Opinion

Opinion: Will President Trump stand behind his red line with Iran?

President Donald Trump arrives via Air Force One at MacDill Air Force Base in Tampa, Fla., Monday, Feb. 6, 2017. He stopped for a visit to the headquarters for U.S. Central Command and U.S. Special Operations Command before returning to Washington. National Security Adviser Michael Flynn is at right, and Joint Chiefs Chairman Gen. Joseph Dunford is second from right.
President Donald Trump arrives via Air Force One at MacDill Air Force Base in Tampa, Fla., Monday, Feb. 6, 2017. He stopped for a visit to the headquarters for U.S. Central Command and U.S. Special Operations Command before returning to Washington. National Security Adviser Michael Flynn is at right, and Joint Chiefs Chairman Gen. Joseph Dunford is second from right. AP

As promised, President Donald Trump made his first Supreme Court nomination the other day, a historic choice that consumed much of the discussion oxygen for the entire week.

But 14 hours later his White House issued an unexpected statement that could have fateful consequences too. The statement, followed by others and new financial sanctions on Iran, drew a diplomatic red line for that troublesome country.

In only 244 words, National Security Adviser Michael Flynn, a former director of the Defense Intelligence Agency, listed a long series of Iranian transgressions, including funding global terrorism, flouting U.N. resolutions on ballistic missile tests and attacking ships in international waters. He could have also mentioned seizing American sailors.

Trump's national security adviser Michael Flynn describes the recent "provocative" actions by Iran that led the administration to officially put Iran on notice.

Flynn ended with:

“As of today, we are officially putting Iran on notice.” Asked later whether military action was a possibility, Trump said what all presidents claim: Everything is on the table.

The situation is particularly precarious because after President Barack Obama’s numerous empty threats, the United States has scant credibility to enforce them, especially in the Middle East. It will take some time – and perhaps the use of military force – for a Trump administration to be taken more seriously.

Predictably, Iran dismissed the U.S. bluster and launched another rocket as Trump’s domestic opponents protested his temporary immigration ban and its rollout.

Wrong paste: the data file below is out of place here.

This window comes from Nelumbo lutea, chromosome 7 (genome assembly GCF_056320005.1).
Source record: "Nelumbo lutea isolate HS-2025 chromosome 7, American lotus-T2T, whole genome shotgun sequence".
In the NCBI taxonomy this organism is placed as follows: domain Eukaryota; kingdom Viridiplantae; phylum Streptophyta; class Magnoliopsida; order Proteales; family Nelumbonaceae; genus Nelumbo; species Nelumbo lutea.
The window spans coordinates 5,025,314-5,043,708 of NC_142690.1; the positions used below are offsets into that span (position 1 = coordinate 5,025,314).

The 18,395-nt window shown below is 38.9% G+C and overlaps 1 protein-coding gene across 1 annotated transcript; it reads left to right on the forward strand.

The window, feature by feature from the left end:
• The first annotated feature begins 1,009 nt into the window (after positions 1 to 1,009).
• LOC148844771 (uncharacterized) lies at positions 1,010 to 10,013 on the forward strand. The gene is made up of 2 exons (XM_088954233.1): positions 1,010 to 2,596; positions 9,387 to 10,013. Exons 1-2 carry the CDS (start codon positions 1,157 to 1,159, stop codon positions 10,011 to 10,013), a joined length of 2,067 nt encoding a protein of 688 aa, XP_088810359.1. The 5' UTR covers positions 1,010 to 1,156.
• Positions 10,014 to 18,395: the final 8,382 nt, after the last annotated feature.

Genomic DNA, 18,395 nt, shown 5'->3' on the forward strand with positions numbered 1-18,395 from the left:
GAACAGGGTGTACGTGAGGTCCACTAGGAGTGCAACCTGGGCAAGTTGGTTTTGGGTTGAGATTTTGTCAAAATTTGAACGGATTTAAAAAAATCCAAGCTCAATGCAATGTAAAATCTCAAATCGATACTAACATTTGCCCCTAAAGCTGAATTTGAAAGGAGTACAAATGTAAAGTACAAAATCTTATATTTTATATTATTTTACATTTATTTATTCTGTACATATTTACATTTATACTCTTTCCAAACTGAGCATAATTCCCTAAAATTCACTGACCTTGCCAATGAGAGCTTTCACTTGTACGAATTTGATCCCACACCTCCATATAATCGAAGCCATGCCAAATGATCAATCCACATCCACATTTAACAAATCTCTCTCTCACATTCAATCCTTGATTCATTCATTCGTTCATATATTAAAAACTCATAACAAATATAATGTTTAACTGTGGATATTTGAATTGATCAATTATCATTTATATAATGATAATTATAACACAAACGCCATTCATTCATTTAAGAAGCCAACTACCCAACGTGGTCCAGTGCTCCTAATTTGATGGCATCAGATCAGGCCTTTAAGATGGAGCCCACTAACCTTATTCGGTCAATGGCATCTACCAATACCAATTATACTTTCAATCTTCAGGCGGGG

As of today, we are officially putting Iran on notice.

National Security Adviser Michael Flynn

Remember during the presidential campaign two of Trump’s major themes involved the Obama administration’s terrible foreign deals, especially the nuclear pact with Iran, and the unfortunate predictability of Obama’s foreign policies?

“The United States needs to be less predictable,” Trump said. You may have noticed in the new president’s first two weeks there was a good deal of unpredictability. Not by accident.

“Iran,” Vice President Mike Pence warned Sunday, “would do well not to test the resolve of this new president.”

Obama’s diplomacy was indeed predictable in one very serious sense: No matter what he sought, implied or threatened, there would be no serious consequences beyond words and ineffective sanctions.

Often Obama offered concessions even before they were sought. He canceled missile defense systems in Eastern Europe to coax Russian cooperation reining in Iranian ambitions. Russia said thanks, then sold advanced military hardware to the mullahs.

The United States needs to be less predictable.

Donald Trump, as a candidate

Obama vowed “swift justice” on Benghazi’s murderers; nothing happened. His economic sanctions on Russia for annexing Crimea were so serious that President Vladimir Putin ignored them, armed Iran, fomented rebellion within Ukraine and moved militarily into Syria.

Obama’s worst display of impotence came from his infamous 2012 threat to Syria’s Bashar Assad that using chemical weapons in that civil war would cross a red line in the Democrat’s mind.

“We have been very clear to the Assad regime, but also to other players on the ground,” Obama said during an impromptu White House briefing sans teleprompter, “that a red line for us is we start seeing a whole bunch of chemical weapons moving around or being utilized. That would change my calculus. That would change my equation.”

A year later Assad had again used chemicals on civilians. Facing domestic criticism, Obama blustered, did nothing, blamed Congress for inaction and Putin stepped in to broker a faux weapons disposal.

In real estate negotiations and his recent campaign Trump has seen unpredictability as a positive bargaining tool. Sending Flynn out to read carefully from a prepared text – and take no complicating questions – was a clear sign that Trump will employ such strategic ambiguity and threats in diplomacy. Let Iran imagine how bad the consequences might be, starting with renewed sanctions.

Iran would do well not to test the resolve of this new president.

Vice President Mike Pence

And with his national security and State department secretaries in place, Trump now has his team assembled.

A problem with ambiguity, of course, is that a paranoid opponent might overreact. More importantly, Trump must be prepared to impose consequences on his “notice.” And then be prepared for the enemy’s reaction to those consequences.

Westerners have an expression for someone who talks a lot and does little. They say he’s all hat and no cattle. Trump has that familiar red baseball cap. To avoid earning the same international reputation as Obama, we’ll soon see whether the New Yorker has any cattle in his diplomatic herd.

Malcolm is an author and veteran national and foreign correspondent covering politics since the 1960s. Follow him @AHMalcolm.

  Comments